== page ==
In memory of Robert Hughes, 1938 – 2012

The International Print collection at the National Gallery of Australia has a special, historic connection to Robert Hughes. In 1973 – almost a decade before the Gallery opened its doors to the public – Hughes alerted then director James Mollison to the fact that master-printer Kenneth Tyler was looking to sell his collection of printers’ proofs. Tyler, who set up the Gemini GEL workshop in Los Angeles, had decided to move to the east coast and was looking for a buyer to help fund a new workshop there. Hughes was aware that the National Gallery in Canberra was committed to building a world class collection of international works, and that Tyler wanted to see his works kept together – preferably in a public museum. The National Gallery was a perfect fit.

Details of this important acquisition, which laid the foundations for the Kenneth Tyler printmaking collection, are recounted on our website by Senior Curator Jane Kinsman, who interviewed Hughes about the acquisition in 2002:

Hughes’ death will be felt throughout the international art world, and particularly here in his native Australia.


  1. Clearly it is important to recognise both the historic significance of the work of the artist Robert Hughes and the National Gallery of Australia’s International Print Collection. With regard to the latter some credit must be due to Art Historian Pat Gilmour, not only founder of the Gallery’s Department of International Prints and Illustrated Books, but a key contributor to the building up of the gallery’s International Print Collection from the Gallery’s opening in 1982 until 1989 when she returned to the UK.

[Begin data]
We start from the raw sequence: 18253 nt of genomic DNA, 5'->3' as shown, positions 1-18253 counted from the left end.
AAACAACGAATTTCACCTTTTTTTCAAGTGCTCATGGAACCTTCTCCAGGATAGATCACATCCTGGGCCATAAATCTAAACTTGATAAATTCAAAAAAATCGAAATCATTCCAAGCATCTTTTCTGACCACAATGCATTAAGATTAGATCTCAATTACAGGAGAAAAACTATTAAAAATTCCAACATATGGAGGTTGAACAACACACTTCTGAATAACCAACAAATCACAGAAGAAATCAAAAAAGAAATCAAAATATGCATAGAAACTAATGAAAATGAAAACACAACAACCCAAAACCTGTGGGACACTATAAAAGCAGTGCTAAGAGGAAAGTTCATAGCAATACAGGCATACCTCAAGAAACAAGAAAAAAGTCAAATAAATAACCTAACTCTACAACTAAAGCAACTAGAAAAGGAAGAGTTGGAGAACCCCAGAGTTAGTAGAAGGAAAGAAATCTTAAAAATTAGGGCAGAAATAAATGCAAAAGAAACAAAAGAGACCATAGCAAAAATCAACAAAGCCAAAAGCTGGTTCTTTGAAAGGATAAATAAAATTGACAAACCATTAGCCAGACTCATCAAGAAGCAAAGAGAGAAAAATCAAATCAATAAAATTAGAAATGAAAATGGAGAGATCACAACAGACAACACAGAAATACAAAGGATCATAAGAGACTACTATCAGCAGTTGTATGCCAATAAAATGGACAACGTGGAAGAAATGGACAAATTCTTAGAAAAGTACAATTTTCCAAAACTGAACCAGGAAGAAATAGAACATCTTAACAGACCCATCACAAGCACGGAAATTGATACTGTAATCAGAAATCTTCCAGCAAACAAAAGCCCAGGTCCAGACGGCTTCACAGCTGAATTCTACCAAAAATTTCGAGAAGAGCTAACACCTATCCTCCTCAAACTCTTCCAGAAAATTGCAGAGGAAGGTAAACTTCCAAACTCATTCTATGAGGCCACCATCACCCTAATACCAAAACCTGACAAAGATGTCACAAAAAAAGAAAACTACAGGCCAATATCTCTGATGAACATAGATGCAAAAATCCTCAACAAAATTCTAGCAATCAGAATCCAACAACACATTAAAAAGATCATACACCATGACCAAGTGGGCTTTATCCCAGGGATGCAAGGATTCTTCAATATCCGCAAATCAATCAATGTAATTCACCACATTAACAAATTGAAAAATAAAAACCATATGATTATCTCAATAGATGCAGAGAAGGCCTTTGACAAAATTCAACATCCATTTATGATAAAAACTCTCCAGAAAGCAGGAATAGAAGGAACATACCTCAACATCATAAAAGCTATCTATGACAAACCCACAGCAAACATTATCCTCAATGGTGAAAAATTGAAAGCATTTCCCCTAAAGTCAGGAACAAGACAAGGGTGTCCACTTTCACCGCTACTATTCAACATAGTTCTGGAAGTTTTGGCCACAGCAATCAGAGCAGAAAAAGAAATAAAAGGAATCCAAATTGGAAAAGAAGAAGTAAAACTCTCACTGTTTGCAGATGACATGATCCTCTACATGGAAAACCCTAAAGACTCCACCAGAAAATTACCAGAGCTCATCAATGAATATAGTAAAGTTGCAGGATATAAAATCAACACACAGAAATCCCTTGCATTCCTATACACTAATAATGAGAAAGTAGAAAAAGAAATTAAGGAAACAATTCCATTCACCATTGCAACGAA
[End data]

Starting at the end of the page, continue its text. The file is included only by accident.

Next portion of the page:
What Pat greatly championed was the collaboration between Artist and Printer which, up until this time, had been little acknowledged, the printer being regarded as having a much lesser role. Having set up the Print Department at the Tate Gallery in the 70s, and in recognition of her already valuable contribution to the world of the “original print” James Mollison asked Pat to join his staff in Canberra in 1981 as Senior Curator of International Prints and Illustrated Books. As well as being hugely instrumental in building up the International Print Collection, which includes the acquisition of Picasso’s Vollard Suite, she was able to persuade Ken Tyler to visit the Gallery in Canberra after meeting him at his workshop during a visit to America. This was the beginning of a fruitful collaboration between Art Historian and Master Printer.

    In 1985 Pat arranged a major exhibition entitled “Ken Tyler – Printer Extraordinary” featuring Ken Tyler’s collaborative work with major artists of the 20th Century, including prints by Robert Hughes. Her book “Ken Tyler – Master Printer and the American Renaissance” was published in 1986 by the Australian National Gallery (now the National Gallery of Australia) in which she extolled the work of Ken Tyler, his workshops and the vital connection between artist and printer. Many other exhibitions on this theme followed, further strengthening the relationship between Ken Tyler and the Gallery.